Topic: First-Year Learnings by Hybrid/Online Instructors, May 6, 2015


Practical Tips for Online/Hybrid Teaching

Course Design and Course Site Development

  • Design the learning so that it is distributed in location and time. Remind students it is not self-paced in nature.

  • Use learning outcomes as foundation for the course design. Think about how the outcomes can be interpreted on a topic or unit level or weekly timeline.

  • Plan for contingencies around student personal emergencies so that students know how to deal with late or missed work.

  • Use Sakai formatting for text content. Microsoft Word formatting is inherited when text is copied/pasted into Sakai.

  • Create an intensive week schedule that includes interactivity and community building, in addition to instruction (lecture) time.

  • Ask students for suggestions on how to improve the course.


  • Forum discussions through posts and replies can be either required or optional, or graded via a rubric or ungraded, depending on the roster size, the desired learning outcomes, and number of teaching assistants, if any.

  • Form student teams to help structure the conversations: whose post to read, when to reply, or to define the number of required replies.

  • (See other attachment for more about Andy’s conversation model.)

Readings and Assignments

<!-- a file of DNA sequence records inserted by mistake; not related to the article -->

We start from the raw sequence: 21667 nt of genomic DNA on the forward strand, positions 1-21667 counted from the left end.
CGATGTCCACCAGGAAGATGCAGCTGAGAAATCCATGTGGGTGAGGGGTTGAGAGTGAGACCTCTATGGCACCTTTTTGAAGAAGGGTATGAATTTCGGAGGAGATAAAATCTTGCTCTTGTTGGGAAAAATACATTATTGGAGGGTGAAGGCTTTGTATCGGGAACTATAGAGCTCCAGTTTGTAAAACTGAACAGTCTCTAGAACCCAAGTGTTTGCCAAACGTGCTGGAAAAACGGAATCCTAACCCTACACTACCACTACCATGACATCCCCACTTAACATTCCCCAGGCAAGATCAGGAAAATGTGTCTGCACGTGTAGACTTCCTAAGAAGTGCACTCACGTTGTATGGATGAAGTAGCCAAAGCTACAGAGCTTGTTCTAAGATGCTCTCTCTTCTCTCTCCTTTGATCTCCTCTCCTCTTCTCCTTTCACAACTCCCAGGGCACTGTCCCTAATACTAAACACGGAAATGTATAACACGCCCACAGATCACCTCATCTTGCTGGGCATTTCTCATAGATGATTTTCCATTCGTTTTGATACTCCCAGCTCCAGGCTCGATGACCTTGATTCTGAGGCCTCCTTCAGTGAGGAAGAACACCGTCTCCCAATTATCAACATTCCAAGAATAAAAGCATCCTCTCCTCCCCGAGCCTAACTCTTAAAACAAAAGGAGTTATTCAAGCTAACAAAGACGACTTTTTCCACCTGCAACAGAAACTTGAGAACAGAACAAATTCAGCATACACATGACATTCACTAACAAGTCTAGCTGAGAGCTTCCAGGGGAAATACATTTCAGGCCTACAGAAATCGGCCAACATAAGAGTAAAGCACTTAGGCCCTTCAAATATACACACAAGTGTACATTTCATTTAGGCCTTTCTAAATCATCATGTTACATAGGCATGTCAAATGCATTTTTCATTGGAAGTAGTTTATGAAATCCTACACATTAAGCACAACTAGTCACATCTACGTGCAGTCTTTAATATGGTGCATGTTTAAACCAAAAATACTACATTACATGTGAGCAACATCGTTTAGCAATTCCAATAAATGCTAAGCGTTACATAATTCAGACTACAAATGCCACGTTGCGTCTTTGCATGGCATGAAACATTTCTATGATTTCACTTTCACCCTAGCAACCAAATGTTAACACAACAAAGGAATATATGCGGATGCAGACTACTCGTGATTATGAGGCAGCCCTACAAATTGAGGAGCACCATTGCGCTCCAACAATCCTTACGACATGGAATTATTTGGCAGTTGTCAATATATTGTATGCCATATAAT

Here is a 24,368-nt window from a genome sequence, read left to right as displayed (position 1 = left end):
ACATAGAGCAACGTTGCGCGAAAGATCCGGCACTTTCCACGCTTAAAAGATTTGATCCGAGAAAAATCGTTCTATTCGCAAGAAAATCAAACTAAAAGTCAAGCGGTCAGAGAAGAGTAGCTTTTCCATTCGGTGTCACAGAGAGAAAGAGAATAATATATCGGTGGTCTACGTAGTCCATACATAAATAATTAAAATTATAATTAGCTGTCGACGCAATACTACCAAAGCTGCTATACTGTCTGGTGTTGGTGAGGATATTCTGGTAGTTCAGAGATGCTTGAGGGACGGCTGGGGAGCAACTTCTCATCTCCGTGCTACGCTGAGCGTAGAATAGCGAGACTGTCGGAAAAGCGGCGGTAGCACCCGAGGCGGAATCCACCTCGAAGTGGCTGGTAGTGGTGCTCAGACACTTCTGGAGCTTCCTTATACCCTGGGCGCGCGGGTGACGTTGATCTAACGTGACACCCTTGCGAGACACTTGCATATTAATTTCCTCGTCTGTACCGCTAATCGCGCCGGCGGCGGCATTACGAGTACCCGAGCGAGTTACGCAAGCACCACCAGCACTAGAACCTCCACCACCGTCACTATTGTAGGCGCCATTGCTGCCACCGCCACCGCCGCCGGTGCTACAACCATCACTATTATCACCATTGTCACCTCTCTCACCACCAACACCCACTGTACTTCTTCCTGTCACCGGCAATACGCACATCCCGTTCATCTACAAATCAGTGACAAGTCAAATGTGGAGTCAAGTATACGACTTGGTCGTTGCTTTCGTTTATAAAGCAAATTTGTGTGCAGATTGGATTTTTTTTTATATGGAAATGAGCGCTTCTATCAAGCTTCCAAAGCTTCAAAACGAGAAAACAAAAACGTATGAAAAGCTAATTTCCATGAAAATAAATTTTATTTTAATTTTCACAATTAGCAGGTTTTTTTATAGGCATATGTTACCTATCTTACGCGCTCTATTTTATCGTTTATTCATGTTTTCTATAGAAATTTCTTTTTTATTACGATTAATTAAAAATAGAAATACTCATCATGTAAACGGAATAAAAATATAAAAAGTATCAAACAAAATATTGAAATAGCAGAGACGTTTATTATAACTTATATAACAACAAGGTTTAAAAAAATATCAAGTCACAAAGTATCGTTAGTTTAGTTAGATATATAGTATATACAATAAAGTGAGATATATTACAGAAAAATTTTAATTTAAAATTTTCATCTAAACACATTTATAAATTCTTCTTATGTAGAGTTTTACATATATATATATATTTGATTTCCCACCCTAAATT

• Use different criteria for selecting readings for online/hybrid courses, i.e. type of reading, frequency of assigned reading, number of pages.

  • Communicate pre-course assignments with sufficient lead time.

  • Orient students to the readings (as scaffolding) to help move them toward understanding.

  • Provide options in the types of student submissions, such as videos, narrated slides, or text. Also, consider the implications on institutional assessment.


  • Communicate clearly what is expected of students around active participation, deadlines, and graded assignments.

  • Determine what is expected of teaching assistants around moderating discussions, tracking of student participation, and grading.

  • Communicate to students whom to contact and how to request technical support, depending on the type of issue.

Use of Video/Media Gallery in Sakai

  • Build social presence in a course through video-based lectures and assessment. The medium of video allows students to have a greater sense of instructors as real and relatable.

  • Use the integrated webcam recording feature in Media Gallery to record videos on the fly and without the need to use another software or process.

  • Technology can fail, so have a back-up plan.

Zoom Videoconferencing

  • Use Zoom for periodic check ins, especially as major deadlines are approaching and when done in both small and large groups.

  • Use Zoom for weekly “embodied,” synchronous (real time) instruction, which can be recorded for later viewing.

  • Students live in different time zones. Consider this when scheduling synchronous meetings.


  1. Notes and Tips (table above), by Israel Valenzuela (pdf)
  2. Faculty Peer Training, from Andy Dreitcer (pdf)